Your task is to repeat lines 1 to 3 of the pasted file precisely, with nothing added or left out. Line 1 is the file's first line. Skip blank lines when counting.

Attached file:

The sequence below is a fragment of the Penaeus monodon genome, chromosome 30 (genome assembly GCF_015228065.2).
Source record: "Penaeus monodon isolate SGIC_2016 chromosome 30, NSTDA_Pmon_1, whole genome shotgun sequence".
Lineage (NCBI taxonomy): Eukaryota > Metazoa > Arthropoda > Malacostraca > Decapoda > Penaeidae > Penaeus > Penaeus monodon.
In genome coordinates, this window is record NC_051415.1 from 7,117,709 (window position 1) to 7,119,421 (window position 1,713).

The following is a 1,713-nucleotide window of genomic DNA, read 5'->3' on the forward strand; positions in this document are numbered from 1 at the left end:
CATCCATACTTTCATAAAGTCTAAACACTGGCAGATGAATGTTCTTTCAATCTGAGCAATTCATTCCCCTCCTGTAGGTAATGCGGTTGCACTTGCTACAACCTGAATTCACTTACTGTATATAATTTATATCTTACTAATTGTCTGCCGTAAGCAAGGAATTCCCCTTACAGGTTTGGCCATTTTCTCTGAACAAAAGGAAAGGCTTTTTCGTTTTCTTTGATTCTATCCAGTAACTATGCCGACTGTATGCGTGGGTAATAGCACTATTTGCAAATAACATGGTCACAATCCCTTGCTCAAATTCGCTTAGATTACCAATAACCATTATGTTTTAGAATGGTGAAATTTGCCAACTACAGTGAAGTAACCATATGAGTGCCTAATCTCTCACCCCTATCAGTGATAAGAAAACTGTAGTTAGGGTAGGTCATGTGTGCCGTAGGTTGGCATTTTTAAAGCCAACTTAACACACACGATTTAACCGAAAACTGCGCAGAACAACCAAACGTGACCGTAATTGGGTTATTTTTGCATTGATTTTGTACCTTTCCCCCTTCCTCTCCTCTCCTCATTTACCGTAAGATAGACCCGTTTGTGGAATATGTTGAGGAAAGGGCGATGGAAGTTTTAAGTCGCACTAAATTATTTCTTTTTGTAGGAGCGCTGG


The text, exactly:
The sequence below is a fragment of the Penaeus monodon genome, chromosome 30 (genome assembly GCF_015228065.2).
Source record: "Penaeus monodon isolate SGIC_2016 chromosome 30, NSTDA_Pmon_1, whole genome shotgun sequence".
Lineage (NCBI taxonomy): Eukaryota > Metazoa > Arthropoda > Malacostraca > Decapoda > Penaeidae > Penaeus > Penaeus monodon.